Filter Changes

03.03.13

So how do you like your drinking water – Clean or mixed with dirt and metal shavings? Clean, right?

Your vehicle engine would answer the EXACT same way about its oil. Similar to your home water filter, an oil filter’s job is to remove oil contaminants.  It sifts out the solid particles while allowing the oil to flow unrestricted through the engine. Likewise, over time the oil filter can become full or “clogged,” and the oil and contaminants will flow around the filter.  As a safety mechanism, the bypass is allowed because as far as your engine is concerned, dirty oil is better than none at all.

However, when this occurs, the contaminants (dirt and metal shavings) head straight for the engine where they can eventually cause permanent damage.  Studies also show that fuel economy and emissions are adversely affected during by-passing.

Ok, so then which do you prefer to breathe – fresh or stale, polluted air?

Similar to the oil filter, your engine’s air filter captures airborne contaminants, like bugs and dirt, out of the air before they enter your engine.  Each gallon of gasoline burned by your engine requires 10,000 gallons of air – that translates into a lot of contaminants being sucked into your air filter.  Left unchanged, dirty air filters can lead to poor acceleration, lower gas mileage and poor engine performance.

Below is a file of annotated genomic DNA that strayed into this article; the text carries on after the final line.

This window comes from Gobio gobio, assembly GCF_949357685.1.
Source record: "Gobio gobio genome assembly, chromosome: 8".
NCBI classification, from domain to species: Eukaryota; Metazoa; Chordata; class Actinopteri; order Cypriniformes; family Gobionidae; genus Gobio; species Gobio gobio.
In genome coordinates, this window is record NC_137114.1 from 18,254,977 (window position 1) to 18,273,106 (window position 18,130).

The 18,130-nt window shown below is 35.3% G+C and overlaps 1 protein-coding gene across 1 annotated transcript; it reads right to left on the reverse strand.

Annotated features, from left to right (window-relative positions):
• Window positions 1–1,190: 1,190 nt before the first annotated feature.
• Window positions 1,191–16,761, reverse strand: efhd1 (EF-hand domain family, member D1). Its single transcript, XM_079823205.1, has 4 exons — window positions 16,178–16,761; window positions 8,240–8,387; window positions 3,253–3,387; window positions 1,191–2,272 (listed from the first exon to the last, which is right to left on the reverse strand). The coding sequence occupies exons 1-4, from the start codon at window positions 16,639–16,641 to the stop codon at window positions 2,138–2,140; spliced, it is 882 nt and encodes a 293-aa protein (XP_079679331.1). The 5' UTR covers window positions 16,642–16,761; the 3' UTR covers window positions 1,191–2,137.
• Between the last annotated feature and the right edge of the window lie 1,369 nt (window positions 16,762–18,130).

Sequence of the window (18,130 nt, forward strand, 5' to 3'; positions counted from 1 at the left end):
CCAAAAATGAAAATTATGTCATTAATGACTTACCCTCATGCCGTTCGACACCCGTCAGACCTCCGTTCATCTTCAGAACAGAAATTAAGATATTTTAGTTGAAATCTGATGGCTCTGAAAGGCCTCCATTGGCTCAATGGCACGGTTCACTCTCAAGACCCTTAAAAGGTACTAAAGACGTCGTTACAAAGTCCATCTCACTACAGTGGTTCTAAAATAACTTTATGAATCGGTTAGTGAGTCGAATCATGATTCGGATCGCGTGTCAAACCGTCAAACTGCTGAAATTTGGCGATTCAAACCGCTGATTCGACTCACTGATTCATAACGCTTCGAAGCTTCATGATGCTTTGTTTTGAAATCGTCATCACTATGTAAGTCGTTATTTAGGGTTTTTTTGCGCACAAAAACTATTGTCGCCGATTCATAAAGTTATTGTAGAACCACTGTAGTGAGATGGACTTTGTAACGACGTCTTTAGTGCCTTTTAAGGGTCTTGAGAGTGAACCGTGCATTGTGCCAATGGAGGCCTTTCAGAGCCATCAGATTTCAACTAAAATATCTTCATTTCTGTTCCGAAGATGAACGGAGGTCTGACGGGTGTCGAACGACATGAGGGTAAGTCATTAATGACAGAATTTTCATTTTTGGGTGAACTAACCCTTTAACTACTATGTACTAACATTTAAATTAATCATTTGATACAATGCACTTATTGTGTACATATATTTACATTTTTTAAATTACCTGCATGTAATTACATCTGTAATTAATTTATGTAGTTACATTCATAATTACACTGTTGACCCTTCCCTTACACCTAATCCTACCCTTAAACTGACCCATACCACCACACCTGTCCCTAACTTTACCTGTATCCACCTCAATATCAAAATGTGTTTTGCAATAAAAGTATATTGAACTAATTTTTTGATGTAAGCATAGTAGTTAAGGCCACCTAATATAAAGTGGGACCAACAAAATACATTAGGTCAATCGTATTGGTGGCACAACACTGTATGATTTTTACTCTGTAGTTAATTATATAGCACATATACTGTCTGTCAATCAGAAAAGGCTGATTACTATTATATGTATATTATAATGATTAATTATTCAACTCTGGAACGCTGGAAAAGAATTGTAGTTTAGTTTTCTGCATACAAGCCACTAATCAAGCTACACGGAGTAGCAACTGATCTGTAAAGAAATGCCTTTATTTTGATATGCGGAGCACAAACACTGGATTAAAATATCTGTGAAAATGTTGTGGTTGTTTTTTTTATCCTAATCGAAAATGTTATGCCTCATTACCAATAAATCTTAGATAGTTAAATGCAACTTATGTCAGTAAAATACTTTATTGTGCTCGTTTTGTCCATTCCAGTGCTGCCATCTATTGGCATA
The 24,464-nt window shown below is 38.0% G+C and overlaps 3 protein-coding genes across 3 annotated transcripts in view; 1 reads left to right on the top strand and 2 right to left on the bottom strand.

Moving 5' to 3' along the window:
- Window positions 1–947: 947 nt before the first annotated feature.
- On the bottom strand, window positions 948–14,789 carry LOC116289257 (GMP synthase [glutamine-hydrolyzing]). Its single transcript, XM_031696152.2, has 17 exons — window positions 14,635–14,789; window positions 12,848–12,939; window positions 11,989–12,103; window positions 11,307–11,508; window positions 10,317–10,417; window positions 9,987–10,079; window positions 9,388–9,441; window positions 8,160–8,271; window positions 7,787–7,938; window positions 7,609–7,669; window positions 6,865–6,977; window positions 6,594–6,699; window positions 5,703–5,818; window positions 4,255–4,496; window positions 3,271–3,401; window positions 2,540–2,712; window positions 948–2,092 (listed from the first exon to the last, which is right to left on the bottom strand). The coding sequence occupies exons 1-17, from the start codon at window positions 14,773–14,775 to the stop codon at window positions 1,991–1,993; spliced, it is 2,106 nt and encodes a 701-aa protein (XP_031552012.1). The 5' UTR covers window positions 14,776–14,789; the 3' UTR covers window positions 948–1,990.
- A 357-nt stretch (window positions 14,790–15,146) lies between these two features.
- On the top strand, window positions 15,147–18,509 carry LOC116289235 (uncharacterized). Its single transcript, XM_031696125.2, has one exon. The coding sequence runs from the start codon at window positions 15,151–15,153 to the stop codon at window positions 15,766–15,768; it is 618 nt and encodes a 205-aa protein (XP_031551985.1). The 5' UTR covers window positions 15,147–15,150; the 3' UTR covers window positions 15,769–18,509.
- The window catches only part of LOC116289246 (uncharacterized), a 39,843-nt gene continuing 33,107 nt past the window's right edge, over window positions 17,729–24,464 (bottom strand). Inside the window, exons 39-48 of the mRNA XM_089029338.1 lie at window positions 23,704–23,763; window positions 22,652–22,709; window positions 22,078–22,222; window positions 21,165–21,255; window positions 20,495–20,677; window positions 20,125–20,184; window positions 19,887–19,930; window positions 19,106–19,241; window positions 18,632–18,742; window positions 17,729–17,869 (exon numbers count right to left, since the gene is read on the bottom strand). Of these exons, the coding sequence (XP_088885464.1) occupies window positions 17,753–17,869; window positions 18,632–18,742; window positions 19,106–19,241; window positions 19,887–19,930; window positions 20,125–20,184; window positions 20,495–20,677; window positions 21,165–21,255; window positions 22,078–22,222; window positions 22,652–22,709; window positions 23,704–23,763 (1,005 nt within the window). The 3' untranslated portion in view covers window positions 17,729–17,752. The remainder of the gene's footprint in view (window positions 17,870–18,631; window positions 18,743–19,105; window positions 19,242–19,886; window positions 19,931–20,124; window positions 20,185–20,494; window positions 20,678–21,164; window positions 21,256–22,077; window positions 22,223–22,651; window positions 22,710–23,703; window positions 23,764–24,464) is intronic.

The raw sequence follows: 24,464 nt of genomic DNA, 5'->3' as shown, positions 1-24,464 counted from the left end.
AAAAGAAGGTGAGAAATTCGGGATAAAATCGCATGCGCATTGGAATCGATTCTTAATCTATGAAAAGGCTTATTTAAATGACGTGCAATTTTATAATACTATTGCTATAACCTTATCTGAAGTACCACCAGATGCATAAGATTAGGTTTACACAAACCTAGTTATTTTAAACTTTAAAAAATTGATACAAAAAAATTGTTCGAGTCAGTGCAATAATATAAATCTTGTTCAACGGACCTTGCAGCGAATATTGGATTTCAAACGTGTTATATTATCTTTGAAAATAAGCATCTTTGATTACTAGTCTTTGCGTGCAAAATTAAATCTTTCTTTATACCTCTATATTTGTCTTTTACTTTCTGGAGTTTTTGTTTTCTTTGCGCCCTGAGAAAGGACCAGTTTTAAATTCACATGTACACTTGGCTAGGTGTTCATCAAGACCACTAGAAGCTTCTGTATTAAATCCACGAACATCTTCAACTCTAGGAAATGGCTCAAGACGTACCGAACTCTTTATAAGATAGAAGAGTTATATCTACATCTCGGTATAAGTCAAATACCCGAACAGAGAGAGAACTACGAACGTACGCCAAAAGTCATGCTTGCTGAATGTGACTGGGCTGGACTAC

Many don’t realize it, but most vehicles today have TWO air filters – one for the engine and one for the passengers.

A cabin air filter is a mechanism that keeps air inside the passenger compartment of your car from becoming stale and unhealthy.  Many newer model cars have the component tucked away inside the dash or elsewhere where it is not easily seen.

Although hidden, a cabin air filter performs a very important function.  This filter removes contaminants such as dust, pollen, mold spores, and other small particles from the air that circulates through your cars heating, ventilation and air conditioning system and into the passenger cabin.

As a general rule, you should change the oil filter every 3,000 to 7,500 miles (depending on your type of driving) and the engine and cabin air filters should be changed every other oil change (again depending on your driving).

Ask Heritage to check these filters so your vehicle can drink and breathe easier.

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